It’s no secret that I spend a lot of time tracking my finances and I love that! I realized though as grad school kicked into gear that I have too many systems that require me to perform some actions on a specific date, which is problematic when grad school is more important than micromanaging my finances.
So I decided to unbudget in 2016.
What does this mean? I still tracked my spending via the normal ways, but it won’t be time sensitive anymore. I’ll be able to track my spending a month or two later with no effect on anything.
My spending has been relatively consistent since graduating from college. If I throw out the highest year (the year I bought my condo), my spending averages out to $44,000 per year. For 2016, instead of micromanaging how much money my checking account gets each month and it varying a ton, I just took my 2015 annual spending ($48,000), divided it by 12, and gave myself that amount each month. I generally know how much will debit from my checking account each month (credit card bills, mortgage payment, HOA dues, and property tax payments), so I’ll be able to do a quick check by looking at my balance and seeing if I need to add a bit extra.
Why did I do this? It seemed like an interesting experiment, especially since the system of detailed budgeting I used from 2010 through 2015 was largely unnecessary with the huge difference between my income and my spending. This is also essentially what my boyfriend does, so I wanted to experiment and see if it could work for me too. When I first told my boyfriend about my idea, he thought I was crazy and it would never work.
How is the experiment going?
It’s going great!
I started out the year with an auto-transfer from savings to checking of $4,000 on the last day of each month, but in late April (once I finished with 401(k) contributions for the year), I switched it up for my employer to direct deposit $2,000 each pay check to my checking account and the remainder to my savings account. I can split my direct deposit so many ways that I actually also set it up to put 1% of my gross income into my charitable donations savings account as well, which is awesome. The only thing I do manually now is I pay the balance of every credit card as of the last day of the month on the first of the next month, to start the month with a clean slate on the credit card balance, instead of paying attention to the due dates. I used to have my mortgage payment auto-pay on the last possible day it could, but I changed it to the third of the month so it came out earlier and then I knew how much was left in my checking account earlier. Any funds that are leftover in my checking account at the end of the month just stay there and roll over to the next month, which is how I deal with the irregular, but large-ish expenses like property taxes, insurance, and travel.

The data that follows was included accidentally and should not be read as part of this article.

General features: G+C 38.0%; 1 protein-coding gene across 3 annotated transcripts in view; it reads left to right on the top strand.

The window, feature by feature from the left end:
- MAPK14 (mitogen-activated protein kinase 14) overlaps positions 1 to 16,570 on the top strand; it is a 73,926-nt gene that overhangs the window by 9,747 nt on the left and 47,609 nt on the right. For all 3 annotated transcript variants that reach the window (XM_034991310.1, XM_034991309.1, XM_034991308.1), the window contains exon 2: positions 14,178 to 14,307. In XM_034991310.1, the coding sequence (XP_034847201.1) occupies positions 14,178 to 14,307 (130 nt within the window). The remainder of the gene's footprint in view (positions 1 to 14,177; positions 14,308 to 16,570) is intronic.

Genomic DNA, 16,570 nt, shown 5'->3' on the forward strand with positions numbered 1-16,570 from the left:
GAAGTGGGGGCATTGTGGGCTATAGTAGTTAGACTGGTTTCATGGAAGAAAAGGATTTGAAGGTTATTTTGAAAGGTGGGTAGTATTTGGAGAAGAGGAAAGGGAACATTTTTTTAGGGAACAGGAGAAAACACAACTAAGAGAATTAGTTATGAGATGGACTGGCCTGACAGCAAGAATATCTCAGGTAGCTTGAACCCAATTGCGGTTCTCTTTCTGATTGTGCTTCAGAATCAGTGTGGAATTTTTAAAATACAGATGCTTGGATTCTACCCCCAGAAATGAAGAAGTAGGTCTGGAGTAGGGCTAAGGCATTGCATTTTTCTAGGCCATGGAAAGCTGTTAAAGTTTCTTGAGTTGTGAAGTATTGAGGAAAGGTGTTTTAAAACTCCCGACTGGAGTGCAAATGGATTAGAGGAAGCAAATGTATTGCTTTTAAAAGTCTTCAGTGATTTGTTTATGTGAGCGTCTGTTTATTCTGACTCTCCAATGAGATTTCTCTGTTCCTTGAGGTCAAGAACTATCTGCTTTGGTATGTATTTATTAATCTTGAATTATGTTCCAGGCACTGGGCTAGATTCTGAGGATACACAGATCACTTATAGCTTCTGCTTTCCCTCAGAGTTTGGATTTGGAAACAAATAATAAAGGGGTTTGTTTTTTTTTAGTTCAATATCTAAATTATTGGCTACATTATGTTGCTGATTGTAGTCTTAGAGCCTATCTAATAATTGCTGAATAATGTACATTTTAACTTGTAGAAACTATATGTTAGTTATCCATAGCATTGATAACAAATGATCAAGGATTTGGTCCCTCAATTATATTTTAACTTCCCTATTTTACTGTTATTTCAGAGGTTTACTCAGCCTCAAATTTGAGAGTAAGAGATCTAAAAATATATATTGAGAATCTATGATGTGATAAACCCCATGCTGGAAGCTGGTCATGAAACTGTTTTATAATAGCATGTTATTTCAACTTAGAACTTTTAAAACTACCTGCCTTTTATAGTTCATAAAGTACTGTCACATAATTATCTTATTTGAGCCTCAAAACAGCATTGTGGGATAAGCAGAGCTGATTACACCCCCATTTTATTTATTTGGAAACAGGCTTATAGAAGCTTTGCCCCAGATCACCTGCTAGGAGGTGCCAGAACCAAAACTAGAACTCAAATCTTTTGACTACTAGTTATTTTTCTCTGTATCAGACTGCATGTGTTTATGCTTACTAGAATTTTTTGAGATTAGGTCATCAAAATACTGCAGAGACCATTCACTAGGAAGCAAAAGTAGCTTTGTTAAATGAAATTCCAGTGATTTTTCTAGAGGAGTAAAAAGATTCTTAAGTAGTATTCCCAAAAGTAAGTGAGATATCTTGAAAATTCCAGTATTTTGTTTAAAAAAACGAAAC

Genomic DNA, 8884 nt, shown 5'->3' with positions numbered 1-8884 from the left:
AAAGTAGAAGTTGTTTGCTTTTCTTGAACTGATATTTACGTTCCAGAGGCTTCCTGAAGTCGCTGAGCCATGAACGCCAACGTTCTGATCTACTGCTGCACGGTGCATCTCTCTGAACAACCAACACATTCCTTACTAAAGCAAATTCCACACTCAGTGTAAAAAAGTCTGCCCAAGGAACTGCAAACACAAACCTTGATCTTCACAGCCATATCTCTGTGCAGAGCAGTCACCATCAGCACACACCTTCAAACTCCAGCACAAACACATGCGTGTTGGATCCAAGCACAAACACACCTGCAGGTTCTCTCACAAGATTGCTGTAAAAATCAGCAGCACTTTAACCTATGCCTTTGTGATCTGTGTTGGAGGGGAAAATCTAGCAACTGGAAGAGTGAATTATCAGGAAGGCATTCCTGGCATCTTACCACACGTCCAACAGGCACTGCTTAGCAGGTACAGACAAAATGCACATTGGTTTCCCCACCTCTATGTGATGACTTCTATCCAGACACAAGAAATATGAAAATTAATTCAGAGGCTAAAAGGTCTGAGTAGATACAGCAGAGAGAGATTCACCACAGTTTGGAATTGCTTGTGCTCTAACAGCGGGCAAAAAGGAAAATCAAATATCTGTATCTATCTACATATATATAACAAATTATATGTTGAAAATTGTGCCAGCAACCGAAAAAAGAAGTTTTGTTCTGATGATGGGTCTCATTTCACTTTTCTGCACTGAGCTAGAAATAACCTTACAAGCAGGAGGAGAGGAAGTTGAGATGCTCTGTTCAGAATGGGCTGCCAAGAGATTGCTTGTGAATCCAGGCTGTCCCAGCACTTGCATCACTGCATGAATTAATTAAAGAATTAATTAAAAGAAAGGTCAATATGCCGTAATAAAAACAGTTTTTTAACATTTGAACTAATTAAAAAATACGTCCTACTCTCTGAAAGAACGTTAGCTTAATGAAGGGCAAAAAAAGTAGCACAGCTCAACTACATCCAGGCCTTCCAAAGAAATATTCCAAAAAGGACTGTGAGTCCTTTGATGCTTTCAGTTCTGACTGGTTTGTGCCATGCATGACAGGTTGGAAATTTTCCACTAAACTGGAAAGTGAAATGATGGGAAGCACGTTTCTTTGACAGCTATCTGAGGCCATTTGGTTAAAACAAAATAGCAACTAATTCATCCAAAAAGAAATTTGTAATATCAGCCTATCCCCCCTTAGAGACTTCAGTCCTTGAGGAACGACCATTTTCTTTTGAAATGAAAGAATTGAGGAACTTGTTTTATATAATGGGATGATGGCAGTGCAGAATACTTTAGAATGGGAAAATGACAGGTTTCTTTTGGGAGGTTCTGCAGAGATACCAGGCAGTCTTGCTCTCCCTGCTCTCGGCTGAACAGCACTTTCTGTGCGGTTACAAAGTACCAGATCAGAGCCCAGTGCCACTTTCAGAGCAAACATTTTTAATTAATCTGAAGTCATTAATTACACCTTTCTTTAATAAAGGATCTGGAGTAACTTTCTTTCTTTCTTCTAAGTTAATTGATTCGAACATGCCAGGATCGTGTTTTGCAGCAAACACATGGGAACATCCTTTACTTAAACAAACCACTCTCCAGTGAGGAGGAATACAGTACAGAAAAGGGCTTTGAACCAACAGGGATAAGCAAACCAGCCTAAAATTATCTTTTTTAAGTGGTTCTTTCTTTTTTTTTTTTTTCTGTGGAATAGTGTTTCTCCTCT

It’s kind of weird not knowing that I have set aside $X for property taxes so far, that I have $Y left in my clothing budget and $Z in my travel budget, but that’s surprisingly okay. If I spend more this year than I did on clothing last year, then I may consider a clothing budget to see if that helps with the spending. But for everything else, it has been fine. It’s nice getting invited to yet another wedding and not feeling like I need to add money to my presents budget because I don’t have a presents budget! It’s also nice getting the property tax bill and not being annoyed at needing to adjust my budget because it went up by more than what I had estimated. So far, I’ve stayed “under” budget, which is nice, but we also haven’t booked much travel yet this year.
The $48,000 figure was my total 2015 spending less grad school costs and charitable donations, rounded up to the next $1,000. I forgot to exclude medical expenses as I pay those out of my HSA, so really, I could have budgeted probably $47,000, but the buffer is nice to have. If I have funds left in my checking account at the end of the year (which I’m guessing I will), my plan is to just leave them there and then reduce the monthly deposits for 2017. So if I budget $48,000 again, but there is $4,000 left in my checking account, I’ll only transfer $3,666.67/month and not $4,000/month, which would leave a bit more room for savings next year.
So far, my spending seems reasonably in line with my 2015 spending, so I’m not particularly worried.
I have been tracking my spending reasonably close to when it happened, which isn’t strictly necessary, but it’s okay. The time saved not playing with the budget spreadsheet is huge.
This strange way of budgeting also means that it’s really hard to go over budget and irregular spending is accounted for since I never transfer money out of my checking account except to pay the mortgage/credit card bills.
Readers, how have your budgeting strategies evolved over time?